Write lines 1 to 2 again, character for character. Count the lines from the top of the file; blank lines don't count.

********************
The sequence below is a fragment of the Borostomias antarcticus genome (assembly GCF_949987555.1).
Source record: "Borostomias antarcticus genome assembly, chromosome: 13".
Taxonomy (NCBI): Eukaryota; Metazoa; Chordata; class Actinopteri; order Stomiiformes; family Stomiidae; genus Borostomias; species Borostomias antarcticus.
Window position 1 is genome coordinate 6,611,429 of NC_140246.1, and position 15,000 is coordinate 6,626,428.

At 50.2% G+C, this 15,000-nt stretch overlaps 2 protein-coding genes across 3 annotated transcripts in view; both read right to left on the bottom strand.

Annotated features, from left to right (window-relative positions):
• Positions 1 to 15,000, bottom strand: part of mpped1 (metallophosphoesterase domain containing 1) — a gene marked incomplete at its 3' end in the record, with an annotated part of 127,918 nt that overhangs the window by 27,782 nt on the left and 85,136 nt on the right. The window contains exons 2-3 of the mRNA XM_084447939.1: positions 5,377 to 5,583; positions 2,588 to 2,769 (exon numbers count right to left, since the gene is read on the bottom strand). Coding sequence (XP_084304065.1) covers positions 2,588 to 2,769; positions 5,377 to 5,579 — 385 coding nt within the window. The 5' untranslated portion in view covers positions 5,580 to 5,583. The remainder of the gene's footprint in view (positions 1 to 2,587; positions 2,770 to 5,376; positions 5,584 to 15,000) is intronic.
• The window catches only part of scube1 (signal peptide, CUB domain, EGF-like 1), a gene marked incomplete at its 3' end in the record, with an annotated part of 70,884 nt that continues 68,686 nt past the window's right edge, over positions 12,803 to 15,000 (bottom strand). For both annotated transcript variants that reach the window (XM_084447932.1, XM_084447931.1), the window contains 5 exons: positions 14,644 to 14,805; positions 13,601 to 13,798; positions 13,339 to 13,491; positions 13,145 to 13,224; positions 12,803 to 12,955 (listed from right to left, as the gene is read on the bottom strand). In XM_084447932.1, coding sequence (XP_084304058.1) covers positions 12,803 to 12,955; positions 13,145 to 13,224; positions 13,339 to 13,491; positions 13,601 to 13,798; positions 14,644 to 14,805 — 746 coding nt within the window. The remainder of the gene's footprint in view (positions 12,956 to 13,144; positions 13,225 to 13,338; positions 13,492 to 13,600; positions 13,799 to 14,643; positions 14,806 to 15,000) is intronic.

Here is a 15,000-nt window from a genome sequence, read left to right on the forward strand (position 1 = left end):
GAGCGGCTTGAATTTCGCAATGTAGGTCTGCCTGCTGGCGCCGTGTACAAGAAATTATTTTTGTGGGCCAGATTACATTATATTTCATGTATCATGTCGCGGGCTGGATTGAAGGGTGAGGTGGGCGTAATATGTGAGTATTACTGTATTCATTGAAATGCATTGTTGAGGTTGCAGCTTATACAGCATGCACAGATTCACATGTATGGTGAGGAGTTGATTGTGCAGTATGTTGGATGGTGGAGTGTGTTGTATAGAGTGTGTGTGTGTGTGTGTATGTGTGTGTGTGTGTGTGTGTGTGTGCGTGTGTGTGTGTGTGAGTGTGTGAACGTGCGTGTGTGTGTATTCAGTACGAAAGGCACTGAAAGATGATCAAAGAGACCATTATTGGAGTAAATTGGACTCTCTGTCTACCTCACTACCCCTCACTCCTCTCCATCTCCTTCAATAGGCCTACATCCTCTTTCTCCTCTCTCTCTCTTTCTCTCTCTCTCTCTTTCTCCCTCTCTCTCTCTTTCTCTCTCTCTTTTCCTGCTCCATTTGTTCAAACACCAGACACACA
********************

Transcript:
The sequence below is a fragment of the Borostomias antarcticus genome (assembly GCF_949987555.1).
Source record: "Borostomias antarcticus genome assembly, chromosome: 13".